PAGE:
Surgery for Acute Lower Limb Ischemia in the Elderly Population: Results of a Comparative Study

Operative Unit of Vascular and Endovascular Surgery, San Bortolo Hospital, Vicenza, Italy.
Annals of Vascular Surgery (Impact Factor: 1.17). 05/2011; 25(7):947-53. DOI: 10.1016/j.avsg.2010.12.036
Source: PubMed


To evaluate the outcome of surgical treatment of acute lower limb ischemia in elderly patients. The primary endpoints were early and midterm rates of survival and limb salvage.
A retrospective analysis involving 76 consecutive patients observed for acute lower limb ischemia between March 2005 and December 2008 who underwent revascularization was conducted. A total of 44 patients (group A) of age >80 years (average age: 86.9 ± 4.5 years; 13 men and 31 women) had a site of obstruction at the level of abdominal aorta in one case (2.3%), common-external iliac artery/common femoral artery in 15 (34.1%), superficial femoral artery/popliteal artery in 26 (59.1%), and infrapopliteal arteries in two (4.5%), and embolectomy, thrombectomy, bypass, and angioplasty was performed in 24 (54.5%), 11 (25.0%), eight (18.2%), and one (2.3%) case(s), respectively. A total of 32 patients (group B) of age <80 years (average age: 67.2 ± 12.2 years; 19 men and 13 women) with an analogous site of obstruction at the level of abdominal aorta in one case (3.1%), common/external iliac artery/common femoral artery in 12 (37.5%), superficial femoral artery/popliteal artery in three (9.4%), and infrapopliteal arteries in 16 (50.0%) underwent the same aforementioned procedures in 10 (31.3%), 12 (37.5%), nine (28.1%), and one (3.1%) case(s), respectively.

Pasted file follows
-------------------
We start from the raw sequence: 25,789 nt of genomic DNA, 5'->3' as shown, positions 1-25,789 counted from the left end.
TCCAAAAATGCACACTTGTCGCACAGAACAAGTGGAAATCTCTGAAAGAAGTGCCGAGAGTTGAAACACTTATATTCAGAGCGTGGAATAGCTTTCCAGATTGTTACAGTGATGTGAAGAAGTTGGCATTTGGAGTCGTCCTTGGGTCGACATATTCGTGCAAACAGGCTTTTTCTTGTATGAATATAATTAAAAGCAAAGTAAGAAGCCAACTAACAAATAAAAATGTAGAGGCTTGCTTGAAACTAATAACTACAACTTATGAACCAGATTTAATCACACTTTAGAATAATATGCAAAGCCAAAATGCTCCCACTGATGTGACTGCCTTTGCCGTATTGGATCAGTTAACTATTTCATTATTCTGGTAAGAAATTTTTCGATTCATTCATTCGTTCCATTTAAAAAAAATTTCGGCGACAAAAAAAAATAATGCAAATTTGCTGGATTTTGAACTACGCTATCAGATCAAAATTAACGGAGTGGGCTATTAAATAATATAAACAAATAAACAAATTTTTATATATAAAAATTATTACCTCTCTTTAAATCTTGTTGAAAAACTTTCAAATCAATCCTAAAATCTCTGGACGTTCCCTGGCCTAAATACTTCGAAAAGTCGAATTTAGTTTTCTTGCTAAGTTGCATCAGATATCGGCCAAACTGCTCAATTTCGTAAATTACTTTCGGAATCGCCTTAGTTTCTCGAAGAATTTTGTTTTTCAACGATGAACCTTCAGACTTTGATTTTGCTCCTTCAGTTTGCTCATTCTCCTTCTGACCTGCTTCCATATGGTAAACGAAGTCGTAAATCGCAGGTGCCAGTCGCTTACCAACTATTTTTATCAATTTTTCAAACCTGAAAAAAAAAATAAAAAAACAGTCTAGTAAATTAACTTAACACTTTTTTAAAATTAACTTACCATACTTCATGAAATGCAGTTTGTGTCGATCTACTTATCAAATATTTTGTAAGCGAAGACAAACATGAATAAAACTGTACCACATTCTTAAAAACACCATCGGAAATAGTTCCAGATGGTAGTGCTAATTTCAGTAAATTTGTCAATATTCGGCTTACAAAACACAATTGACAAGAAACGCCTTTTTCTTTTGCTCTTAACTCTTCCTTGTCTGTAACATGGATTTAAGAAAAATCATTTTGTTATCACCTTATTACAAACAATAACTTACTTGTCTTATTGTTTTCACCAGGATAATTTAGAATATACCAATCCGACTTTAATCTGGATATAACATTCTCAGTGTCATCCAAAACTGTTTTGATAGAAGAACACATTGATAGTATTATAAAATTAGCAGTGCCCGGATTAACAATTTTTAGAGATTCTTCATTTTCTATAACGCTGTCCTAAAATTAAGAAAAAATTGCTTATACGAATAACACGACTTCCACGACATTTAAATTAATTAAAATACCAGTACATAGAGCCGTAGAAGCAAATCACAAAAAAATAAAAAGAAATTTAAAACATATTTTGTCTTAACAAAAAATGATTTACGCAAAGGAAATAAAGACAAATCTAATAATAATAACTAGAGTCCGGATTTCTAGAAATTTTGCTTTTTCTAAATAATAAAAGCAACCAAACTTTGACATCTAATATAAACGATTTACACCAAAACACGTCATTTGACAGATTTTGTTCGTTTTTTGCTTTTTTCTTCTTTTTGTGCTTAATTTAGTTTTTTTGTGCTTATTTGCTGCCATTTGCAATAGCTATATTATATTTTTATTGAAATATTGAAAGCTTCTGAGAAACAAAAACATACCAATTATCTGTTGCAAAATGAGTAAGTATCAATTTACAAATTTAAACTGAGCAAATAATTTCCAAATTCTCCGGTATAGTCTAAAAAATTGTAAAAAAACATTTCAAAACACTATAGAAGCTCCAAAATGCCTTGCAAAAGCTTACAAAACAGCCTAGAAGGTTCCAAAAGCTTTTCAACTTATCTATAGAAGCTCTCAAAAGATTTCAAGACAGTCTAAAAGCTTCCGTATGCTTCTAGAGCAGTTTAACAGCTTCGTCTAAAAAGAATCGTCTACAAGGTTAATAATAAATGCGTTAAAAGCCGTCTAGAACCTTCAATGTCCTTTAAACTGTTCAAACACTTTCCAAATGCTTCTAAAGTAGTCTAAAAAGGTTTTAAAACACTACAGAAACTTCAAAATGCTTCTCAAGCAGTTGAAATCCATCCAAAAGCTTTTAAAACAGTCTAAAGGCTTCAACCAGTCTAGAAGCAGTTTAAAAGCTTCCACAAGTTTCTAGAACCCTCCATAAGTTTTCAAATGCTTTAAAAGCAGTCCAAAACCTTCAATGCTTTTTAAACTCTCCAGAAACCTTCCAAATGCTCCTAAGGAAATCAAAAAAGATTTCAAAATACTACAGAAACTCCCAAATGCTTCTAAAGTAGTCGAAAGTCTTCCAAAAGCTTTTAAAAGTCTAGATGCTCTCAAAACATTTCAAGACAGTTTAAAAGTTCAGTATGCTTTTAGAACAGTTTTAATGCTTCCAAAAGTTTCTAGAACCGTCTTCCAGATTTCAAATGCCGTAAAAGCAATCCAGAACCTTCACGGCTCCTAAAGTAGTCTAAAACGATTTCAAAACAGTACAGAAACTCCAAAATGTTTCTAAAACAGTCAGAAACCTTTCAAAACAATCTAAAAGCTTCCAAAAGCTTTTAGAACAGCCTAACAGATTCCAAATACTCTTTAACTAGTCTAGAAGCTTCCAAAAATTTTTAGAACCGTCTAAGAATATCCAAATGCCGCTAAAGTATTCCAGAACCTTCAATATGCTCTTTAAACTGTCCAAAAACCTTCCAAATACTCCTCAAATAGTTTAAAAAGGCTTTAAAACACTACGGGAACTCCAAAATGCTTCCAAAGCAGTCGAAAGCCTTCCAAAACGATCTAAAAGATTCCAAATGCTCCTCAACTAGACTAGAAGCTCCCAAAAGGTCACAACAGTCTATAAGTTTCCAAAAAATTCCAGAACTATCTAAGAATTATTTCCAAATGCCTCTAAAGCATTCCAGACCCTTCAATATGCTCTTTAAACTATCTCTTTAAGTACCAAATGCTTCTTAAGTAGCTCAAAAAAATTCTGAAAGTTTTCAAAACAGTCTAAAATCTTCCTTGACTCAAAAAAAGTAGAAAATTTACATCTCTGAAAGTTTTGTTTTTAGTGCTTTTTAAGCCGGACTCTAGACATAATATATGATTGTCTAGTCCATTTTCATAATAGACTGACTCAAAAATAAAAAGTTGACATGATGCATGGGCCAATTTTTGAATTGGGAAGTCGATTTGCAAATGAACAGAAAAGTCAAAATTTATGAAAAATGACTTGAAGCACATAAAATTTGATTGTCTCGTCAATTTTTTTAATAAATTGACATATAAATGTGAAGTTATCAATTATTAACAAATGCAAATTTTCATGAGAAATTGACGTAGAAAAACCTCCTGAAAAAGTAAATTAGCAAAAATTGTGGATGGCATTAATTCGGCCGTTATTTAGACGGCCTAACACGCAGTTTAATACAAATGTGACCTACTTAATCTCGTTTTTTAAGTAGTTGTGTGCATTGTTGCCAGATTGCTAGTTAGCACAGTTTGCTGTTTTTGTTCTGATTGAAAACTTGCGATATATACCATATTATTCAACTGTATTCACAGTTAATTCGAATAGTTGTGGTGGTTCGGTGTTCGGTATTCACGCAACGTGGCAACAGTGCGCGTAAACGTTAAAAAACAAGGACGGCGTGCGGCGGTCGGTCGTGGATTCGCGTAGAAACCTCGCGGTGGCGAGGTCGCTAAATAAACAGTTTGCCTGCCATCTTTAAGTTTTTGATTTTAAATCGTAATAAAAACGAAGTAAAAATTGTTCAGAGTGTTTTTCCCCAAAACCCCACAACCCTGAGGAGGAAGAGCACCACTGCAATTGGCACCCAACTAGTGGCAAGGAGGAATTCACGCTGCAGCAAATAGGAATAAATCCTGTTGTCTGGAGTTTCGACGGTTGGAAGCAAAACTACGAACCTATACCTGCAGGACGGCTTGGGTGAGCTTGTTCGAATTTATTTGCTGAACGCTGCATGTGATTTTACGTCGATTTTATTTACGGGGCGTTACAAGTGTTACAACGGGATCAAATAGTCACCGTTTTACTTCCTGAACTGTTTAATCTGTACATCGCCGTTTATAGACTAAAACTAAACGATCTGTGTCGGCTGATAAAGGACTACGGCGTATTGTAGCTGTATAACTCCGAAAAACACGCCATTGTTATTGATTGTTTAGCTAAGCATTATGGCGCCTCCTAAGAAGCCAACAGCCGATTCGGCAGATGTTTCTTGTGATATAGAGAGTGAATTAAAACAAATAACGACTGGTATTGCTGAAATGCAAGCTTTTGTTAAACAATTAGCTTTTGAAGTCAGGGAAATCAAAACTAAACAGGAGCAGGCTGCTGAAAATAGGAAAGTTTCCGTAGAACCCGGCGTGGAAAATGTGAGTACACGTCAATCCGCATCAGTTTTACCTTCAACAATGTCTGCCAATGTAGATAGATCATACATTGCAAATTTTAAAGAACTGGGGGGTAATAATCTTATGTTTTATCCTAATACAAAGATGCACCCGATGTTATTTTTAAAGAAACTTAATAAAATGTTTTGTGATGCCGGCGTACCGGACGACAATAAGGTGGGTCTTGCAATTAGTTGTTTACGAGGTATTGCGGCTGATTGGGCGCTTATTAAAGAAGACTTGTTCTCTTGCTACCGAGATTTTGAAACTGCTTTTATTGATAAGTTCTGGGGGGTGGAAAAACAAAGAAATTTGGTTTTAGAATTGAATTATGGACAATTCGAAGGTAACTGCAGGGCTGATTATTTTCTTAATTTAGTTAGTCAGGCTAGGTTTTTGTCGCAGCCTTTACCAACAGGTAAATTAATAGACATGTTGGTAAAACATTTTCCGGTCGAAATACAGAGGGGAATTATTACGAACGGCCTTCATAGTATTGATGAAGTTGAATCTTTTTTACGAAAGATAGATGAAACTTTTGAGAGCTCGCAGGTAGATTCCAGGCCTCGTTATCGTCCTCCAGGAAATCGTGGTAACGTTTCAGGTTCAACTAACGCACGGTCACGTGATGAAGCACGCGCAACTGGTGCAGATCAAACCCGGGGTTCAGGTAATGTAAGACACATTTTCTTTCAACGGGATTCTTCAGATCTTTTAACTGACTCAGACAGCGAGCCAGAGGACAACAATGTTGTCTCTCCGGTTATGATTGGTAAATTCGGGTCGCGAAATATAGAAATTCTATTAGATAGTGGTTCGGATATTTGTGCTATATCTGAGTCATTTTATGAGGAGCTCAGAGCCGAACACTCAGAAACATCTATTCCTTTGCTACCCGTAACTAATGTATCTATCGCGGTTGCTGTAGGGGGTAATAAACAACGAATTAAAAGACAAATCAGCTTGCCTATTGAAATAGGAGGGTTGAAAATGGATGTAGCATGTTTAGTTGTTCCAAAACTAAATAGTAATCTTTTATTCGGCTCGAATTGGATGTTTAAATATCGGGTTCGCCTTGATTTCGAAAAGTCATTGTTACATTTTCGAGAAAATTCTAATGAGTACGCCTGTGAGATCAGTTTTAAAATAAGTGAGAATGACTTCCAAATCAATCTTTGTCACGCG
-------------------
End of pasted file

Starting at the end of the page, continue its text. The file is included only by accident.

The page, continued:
At 30 days after surgery, survival and limb salvage were both 93.2% in group A versus 96.9% and 87.5%, respectively, in group B, whereas they were 93.2% and 65.8%, respectively, in group A versus 85.7% and 96.9%, respectively, in group B (p = 0.22 and p = 0.19, respectively) at the midterm control. The univariate and multivariate analyses showed that category 2b of acute ischemia (immediately-threatening) has a negative statistically significant influence on the survival rate (p = 0.01).
Limb salvage rates after surgical intervention for acute lower limb ischemia in the elderly population are comparable with those of the younger population, whereas survival rates are lower, but without statistical significance. The only factor that negatively influences the survival rate is the 2b clinical category of acute ischemia, regardless of the age of the patient.

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